By Peter J. Nash

March 12, 2012

This Cobb fake was "slabbed" and certed by PSA/DNA.

Hot on the heels of their reported authentication of a fake Ty Cobb signature on a Little League ball made fifteen years after the Hall of Famer died (as reported by us on Deadspin last Friday), PSA/DNA has made another monumental authentication error. A Cobb item appearing on eBay for the past few weeks as an alleged cut signature of Cobb that was certified authentic and graded in one of PSAs air tight encapsulated holders was just pulled by eBay’s Fraud Investigation Team.

Collectors refer to these items as “slabbed signatures” and they have become an extremely marketable commodity thanks to PSA who has sold consumers on the belief that such items certified by them are unquestionably authentic.

The eBay seller BigDaddySportsCards of Alexandria, Louisiana, was offering it for almost $1,300.00 until the item was removed from the site earlier today.   The seller was apparently sold on PSAs expertise stating that the, “Gorgeous Green Ink Cut” has been graded a “Mint 9″ by the company that is a subsidiary of Collectors Universe (NASDAQ: CLCT).

Unfortunately for “Big Daddy” and PSA, the nation’s leading authority on Cobb’s signature happened to be browsing the eBay Cobb offerings and immediately determined the offering was a counterfeit.

Ron Keurajian is the man who in 2009 told the Baseball Hall of Fame its Ty Cobb diary, purchased from Barry Halper, in 1998, was a fake.  The FBI agreed with him and the diary, forged by Cobb’s biographer Al Stump and once  displayed in Cooperstown, has been wished away into a cornfield.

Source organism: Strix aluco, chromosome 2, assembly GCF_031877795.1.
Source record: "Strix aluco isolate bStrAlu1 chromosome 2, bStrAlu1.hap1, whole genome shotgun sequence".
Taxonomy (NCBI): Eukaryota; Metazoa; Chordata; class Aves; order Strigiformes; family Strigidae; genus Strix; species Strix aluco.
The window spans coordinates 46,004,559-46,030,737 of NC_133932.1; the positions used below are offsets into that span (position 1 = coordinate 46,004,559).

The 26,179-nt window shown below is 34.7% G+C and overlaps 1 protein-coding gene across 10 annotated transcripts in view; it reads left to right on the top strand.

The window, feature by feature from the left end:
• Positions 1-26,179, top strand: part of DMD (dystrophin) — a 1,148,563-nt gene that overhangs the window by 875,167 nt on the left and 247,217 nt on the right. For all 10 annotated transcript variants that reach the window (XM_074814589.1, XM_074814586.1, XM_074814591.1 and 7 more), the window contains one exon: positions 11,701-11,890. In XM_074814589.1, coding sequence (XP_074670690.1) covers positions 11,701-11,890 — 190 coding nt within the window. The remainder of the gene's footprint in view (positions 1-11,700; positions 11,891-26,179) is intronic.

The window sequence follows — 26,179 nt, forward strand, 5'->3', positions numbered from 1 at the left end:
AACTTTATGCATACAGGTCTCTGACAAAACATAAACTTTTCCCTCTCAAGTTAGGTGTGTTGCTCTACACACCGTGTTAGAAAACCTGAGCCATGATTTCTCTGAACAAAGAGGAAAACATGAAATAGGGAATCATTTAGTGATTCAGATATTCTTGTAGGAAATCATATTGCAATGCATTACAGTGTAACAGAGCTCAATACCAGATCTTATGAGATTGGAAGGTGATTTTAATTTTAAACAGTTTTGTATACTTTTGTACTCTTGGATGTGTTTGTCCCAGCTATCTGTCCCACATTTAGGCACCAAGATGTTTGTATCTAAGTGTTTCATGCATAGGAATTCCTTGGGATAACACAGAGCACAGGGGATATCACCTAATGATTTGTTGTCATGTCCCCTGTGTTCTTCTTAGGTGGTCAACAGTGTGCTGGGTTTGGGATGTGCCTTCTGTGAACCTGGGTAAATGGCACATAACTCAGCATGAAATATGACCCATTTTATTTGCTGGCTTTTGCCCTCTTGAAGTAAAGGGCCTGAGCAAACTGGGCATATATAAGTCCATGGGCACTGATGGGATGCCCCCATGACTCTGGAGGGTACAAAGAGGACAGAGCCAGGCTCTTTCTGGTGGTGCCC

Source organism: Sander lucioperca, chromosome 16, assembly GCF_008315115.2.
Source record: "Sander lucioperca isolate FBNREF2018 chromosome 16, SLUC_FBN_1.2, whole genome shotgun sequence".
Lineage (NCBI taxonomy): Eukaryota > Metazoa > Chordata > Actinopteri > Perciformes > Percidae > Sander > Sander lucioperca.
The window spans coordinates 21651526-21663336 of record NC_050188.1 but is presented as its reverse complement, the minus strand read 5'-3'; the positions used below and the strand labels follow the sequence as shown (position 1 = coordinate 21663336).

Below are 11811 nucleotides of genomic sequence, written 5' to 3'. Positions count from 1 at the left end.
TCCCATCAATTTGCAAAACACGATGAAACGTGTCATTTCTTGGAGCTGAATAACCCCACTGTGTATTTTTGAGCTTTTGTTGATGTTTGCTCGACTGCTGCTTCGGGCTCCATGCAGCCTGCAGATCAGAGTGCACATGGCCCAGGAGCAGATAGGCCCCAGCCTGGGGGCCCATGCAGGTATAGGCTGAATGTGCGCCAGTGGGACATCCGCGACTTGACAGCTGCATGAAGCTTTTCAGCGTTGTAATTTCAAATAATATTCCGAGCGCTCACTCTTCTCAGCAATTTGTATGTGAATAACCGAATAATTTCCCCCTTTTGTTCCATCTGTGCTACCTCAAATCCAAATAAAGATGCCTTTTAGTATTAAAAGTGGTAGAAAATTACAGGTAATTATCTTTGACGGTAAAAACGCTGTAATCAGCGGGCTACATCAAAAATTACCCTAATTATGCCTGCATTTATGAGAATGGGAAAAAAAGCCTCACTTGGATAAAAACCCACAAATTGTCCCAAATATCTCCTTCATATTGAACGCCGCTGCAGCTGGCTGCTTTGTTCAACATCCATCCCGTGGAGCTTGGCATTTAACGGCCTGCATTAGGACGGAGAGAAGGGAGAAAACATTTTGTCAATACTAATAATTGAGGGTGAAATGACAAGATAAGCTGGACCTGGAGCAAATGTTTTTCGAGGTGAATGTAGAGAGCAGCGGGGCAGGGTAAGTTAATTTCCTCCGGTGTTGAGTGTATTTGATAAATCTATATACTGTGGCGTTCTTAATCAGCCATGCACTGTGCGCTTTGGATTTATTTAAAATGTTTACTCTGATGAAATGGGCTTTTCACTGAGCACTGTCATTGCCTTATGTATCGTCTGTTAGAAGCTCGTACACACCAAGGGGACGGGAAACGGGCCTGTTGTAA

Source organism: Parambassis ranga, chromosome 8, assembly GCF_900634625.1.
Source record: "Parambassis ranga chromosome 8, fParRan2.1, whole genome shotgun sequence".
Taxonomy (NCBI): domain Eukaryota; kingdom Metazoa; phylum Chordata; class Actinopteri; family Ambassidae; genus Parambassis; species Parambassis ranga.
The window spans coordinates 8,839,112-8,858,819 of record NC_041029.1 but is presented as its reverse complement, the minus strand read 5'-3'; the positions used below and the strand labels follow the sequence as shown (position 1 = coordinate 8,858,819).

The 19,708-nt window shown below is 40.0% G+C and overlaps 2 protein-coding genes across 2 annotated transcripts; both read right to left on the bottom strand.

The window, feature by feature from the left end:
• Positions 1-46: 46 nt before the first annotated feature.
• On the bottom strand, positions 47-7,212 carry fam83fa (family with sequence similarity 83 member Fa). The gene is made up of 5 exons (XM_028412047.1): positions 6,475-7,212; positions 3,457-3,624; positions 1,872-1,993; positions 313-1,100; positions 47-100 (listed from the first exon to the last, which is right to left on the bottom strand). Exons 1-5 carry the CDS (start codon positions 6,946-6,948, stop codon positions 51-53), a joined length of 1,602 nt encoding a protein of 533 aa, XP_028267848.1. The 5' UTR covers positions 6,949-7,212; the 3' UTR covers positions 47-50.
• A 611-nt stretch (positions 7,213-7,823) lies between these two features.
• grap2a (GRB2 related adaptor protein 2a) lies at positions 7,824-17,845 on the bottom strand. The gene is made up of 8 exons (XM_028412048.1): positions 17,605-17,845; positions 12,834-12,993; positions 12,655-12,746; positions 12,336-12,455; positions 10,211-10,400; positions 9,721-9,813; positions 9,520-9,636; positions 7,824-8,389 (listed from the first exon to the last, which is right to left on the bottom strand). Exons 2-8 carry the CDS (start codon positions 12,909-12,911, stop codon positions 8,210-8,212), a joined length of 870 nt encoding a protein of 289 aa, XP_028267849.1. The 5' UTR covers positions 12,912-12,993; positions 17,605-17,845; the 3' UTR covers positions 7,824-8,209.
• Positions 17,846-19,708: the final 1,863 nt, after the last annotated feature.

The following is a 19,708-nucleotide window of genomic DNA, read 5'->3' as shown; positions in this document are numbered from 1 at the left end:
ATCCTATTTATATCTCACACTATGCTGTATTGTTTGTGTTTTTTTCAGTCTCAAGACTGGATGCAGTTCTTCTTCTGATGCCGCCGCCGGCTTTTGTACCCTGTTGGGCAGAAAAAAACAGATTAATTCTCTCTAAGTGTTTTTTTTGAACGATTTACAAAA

When Keurajian saw the slabbed Cobb cut on eBay he noticed something looked familiar about it.  It was familiar because Keurajian actually owns the exact same authentic original signature that Cobb actually signed on a full-size government post card, not on a cut signature.  PSA authenticated what appears to be a laser copied piece of paper (perhaps old) that features a facsimile of Keurajian’s original example.  The PSA holder would have to be opened to determine what process was used to create the forgery.

This is the authentic signed Cobb postcard owned by Cobb expert Ron Keurajian. The signature on the card was copied and used to create the PSA authenticated forgery on eBay.

In 2009, Keurajian wrote an article for Autograph Magazine about Cobb’s handwriting and utilized this same Cobb signature as an exemplar in the article, which is still posted on the magazine’s website.  The forger simply grabbed the screen image of his authentic exemplar and then proceeded to manufacture his fake.  (The signature is also being utilized as an exemplar in Keurajian’s soon to be released book, Baseball Hall of Fame Autographs: A Reference Guide, by McFarland).

That bogus signature was submitted to the experts at PSA/DNA and was subsequently authenticated and graded a “Mint 9.”